And Jesus himself was without pretense. He emptied himself, as it says in Philippians 2. He claimed no special status. He got into the waters of chaos, the dark waters of death, just like every other poor, clueless slob, knowing not what was needed.
But there is one thing that is helpful. How exactly one can possess this one helpful thing is, itself something of a mystery, and that is to have faith. Faith is not a matter of belief. Not really. Believing “the right things” in and of itself won’t bring you any closer to living in harmony with the Holy Spirit.
The faith I speak of us is more closely akin to trust. To be like a child who trusts his or her parent to love them. The faith of a child — the child who relies on the love of the divine daddy and mommy, who chose that we should be alive, brought us into the dance, so to speak, and didn’t just create us in order to abuse us, but rather to dance with us, bless us.
Jesus arises from the dark waters to hear the voice of Abba: “You are my beloved child, with whom I am well pleased.”
So it helps to know one thing, and one thing alone. I am a beloved child of God.
I may not know what God the future holds, or how I will ever work out the problems in my life, but I do know I am God’s child, and that in the end, that’s the most important thing.
I recognized as I was writing this sermon that I was describing a process that I struggle with every week in this peculiar calling I have to preach. Unless the Holy Spirit in some sense shows up as I go about preparing, then whatever it is I am doing up here, it ain’t preaching.
I often spend a fair amount of time waiting around for the Holy Spirit to start to move. I wish I could get it to jump through a hoop. Okay, God, I’m in my study, sitting at my word processor, get your Spirit flowing!
But it doesn’t work that way. There are things I can do – that I need to do. For one thing, I can read the scriptures over several times, letting them sink down into my unconsciousness. Generally speaking, this doesn’t feel very ‘inspired.’ But it’s necessary to plant the seeds.
There is a certain state of consciousness that I have come to recognize where I am ready for the Spirit to move. It is hard to describe, but inwardly my mind starts to slow down. I empty out, so to speak. I become still. And there the words and images of the Scripture, planted in my psyche, begin to dance.
I can’t make myself reach such a place. But certain things can help. We are spiritual beings inhabiting flesh, and the flesh is good, and needs care and attention. This is part of the truth we celebrated at Christmas. Christ dwelt in the same flesh as we dwell within. The flesh needs to be cared for. The flesh needs enough sleep. It needs to get exercise, to move (indeed, to dance.) It needs to eat properly.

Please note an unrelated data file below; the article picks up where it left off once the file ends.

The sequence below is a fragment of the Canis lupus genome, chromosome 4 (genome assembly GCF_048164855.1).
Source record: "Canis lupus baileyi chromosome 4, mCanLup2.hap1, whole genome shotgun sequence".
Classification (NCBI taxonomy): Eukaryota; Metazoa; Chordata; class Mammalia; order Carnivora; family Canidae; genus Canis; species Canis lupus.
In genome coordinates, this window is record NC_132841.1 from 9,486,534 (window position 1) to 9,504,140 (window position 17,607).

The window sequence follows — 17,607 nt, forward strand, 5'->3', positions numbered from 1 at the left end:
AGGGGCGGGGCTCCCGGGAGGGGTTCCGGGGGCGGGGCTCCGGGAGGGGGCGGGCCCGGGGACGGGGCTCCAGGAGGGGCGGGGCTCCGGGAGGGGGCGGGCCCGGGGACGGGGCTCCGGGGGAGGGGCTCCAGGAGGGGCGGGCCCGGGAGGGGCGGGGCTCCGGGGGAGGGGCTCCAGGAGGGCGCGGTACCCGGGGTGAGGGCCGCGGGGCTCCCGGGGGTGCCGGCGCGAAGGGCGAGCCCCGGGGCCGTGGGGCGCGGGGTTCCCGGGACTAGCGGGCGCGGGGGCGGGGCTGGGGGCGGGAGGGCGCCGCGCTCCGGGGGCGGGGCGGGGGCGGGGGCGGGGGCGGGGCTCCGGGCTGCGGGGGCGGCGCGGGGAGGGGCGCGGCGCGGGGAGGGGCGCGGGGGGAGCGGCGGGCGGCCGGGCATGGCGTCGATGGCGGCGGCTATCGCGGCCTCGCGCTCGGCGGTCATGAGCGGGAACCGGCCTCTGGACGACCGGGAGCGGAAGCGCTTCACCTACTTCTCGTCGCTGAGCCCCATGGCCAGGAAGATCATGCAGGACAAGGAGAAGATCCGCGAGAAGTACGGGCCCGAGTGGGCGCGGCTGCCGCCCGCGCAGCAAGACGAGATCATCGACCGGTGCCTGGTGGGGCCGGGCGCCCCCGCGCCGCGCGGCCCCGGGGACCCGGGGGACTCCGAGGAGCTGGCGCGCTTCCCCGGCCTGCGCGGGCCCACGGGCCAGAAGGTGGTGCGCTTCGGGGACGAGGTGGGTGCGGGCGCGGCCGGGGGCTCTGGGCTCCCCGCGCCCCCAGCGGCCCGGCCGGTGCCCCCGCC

This might be the least holy thing I will say from the pulpit, but maybe, for somebody hear today, the most helpful: It is hard to reach that empty, open state of mind when our bodies are constipated.
But every week it comes down to a question of trust. Do I believe that God has my best intentions at heart? Do I believe that God wants to use me? Do I believe that God can use me even when I am clueless how that will happen?
There is something comforting about the fact that we aren’t in charge of the timing of God’s Spirit. If truth be told, we aren’t up to the job. God is God, and we are not.
Sometimes the hardest place to trust is in relation to the people we love. One of my favorite Christian authors Frederick Buechner, who describes in his memoirs the terror he went through when one of his three daughters was dangerously sick with anorexia — her life threatened by that illness of the mind that led her to refuse to eat.
He lived under a dark cloud, his heart closed down — his fear about his daughter all he really had room for. And then unexpectedly, he had an experience of the movement of the Holy Spirit. Buechner describes the experience this way:
“I remember sitting parked by the roadside once, terribly depressed and afraid about my daughter’s illness and what was going on in our family, when out of nowhere a car came along down the highway with a license plate that bore on it the one word out of all the words in the dictionary that I needed most to see exactly then. The word was TRUST. What do you call a moment like that? Something to laugh off as the kind of joke life plays on us every once in a while? The word of God? I am willing to believe that maybe it was something of both, but for me it was an epiphany. The owner of the car turned out to be, as I suspected, a trust officer in a bank, and not long ago, having read an account I wrote of the incident somewhere, he found out where I lived and one afternoon brought me the license plate itself, which sits propped up on a bookshelf in my house to this day. It is rusty around the edges and a little battered, and it is also as holy a relic as I have ever seen.”
In his particular case the trust he needed involved letting go of his daughter, entrusting her to the care of professionals who understood far better what it was that she needed than he did, overly involved in her terror as he was.
In closing, what I want to say to those of us who are finding ourselves stuck in that scary place: the Holy Spirit will move in God’s good time. Fear not! What is hard now, indeed seemingly impossible now, WILL become quite possible, in God’s good time, and sometimes what we most need to do is get out of the way to allow God to work, to allow the Spirit to move.
God is God, and I am not.
Thank you God, for your love. Thank you God for knowing what is needed far better than I will ever know.